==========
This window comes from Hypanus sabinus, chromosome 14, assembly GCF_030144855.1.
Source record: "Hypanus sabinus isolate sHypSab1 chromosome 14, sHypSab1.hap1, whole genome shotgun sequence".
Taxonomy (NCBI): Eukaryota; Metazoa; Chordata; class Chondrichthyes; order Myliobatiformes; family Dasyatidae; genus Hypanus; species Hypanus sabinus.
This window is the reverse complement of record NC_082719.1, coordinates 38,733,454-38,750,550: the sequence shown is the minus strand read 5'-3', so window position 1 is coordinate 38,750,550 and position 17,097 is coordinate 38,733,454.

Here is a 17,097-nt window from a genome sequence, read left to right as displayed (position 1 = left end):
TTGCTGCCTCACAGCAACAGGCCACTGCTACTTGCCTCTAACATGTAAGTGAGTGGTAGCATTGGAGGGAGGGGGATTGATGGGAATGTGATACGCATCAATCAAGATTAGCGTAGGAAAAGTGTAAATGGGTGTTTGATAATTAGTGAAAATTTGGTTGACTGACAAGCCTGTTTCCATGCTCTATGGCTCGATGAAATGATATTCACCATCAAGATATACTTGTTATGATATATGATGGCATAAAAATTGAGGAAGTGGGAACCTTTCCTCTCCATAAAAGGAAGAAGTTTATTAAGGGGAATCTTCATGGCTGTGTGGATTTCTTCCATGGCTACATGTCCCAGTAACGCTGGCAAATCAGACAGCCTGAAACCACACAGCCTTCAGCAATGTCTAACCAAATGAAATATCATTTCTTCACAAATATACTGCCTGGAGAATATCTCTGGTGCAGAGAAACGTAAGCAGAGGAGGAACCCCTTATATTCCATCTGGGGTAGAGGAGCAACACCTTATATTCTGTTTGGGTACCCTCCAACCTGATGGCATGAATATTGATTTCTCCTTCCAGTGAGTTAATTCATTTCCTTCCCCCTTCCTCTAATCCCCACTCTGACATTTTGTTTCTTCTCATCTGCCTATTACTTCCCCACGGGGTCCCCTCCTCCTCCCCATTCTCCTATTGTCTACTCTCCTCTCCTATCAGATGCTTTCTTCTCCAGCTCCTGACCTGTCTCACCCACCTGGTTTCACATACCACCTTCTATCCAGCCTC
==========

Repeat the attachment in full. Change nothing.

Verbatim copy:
This window comes from Hypanus sabinus, chromosome 14, assembly GCF_030144855.1.
Source record: "Hypanus sabinus isolate sHypSab1 chromosome 14, sHypSab1.hap1, whole genome shotgun sequence".
Taxonomy (NCBI): Eukaryota; Metazoa; Chordata; class Chondrichthyes; order Myliobatiformes; family Dasyatidae; genus Hypanus; species Hypanus sabinus.
This window is the reverse complement of record NC_082719.1, coordinates 38,733,454-38,750,550: the sequence shown is the minus strand read 5'-3', so window position 1 is coordinate 38,750,550 and position 17,097 is coordinate 38,733,454.

Here is a 17,097-nt window from a genome sequence, read left to right as displayed (position 1 = left end):
TTGCTGCCTCACAGCAACAGGCCACTGCTACTTGCCTCTAACATGTAAGTGAGTGGTAGCATTGGAGGGAGGGGGATTGATGGGAATGTGATACGCATCAATCAAGATTAGCGTAGGAAAAGTGTAAATGGGTGTTTGATAATTAGTGAAAATTTGGTTGACTGACAAGCCTGTTTCCATGCTCTATGGCTCGATGAAATGATATTCACCATCAAGATATACTTGTTATGATATATGATGGCATAAAAATTGAGGAAGTGGGAACCTTTCCTCTCCATAAAAGGAAGAAGTTTATTAAGGGGAATCTTCATGGCTGTGTGGATTTCTTCCATGGCTACATGTCCCAGTAACGCTGGCAAATCAGACAGCCTGAAACCACACAGCCTTCAGCAATGTCTAACCAAATGAAATATCATTTCTTCACAAATATACTGCCTGGAGAATATCTCTGGTGCAGAGAAACGTAAGCAGAGGAGGAACCCCTTATATTCCATCTGGGGTAGAGGAGCAACACCTTATATTCTGTTTGGGTACCCTCCAACCTGATGGCATGAATATTGATTTCTCCTTCCAGTGAGTTAATTCATTTCCTTCCCCCTTCCTCTAATCCCCACTCTGACATTTTGTTTCTTCTCATCTGCCTATTACTTCCCCACGGGGTCCCCTCCTCCTCCCCATTCTCCTATTGTCTACTCTCCTCTCCTATCAGATGCTTTCTTCTCCAGCTCCTGACCTGTCTCACCCACCTGGTTTCACATACCACCTTCTATCCAGCCTC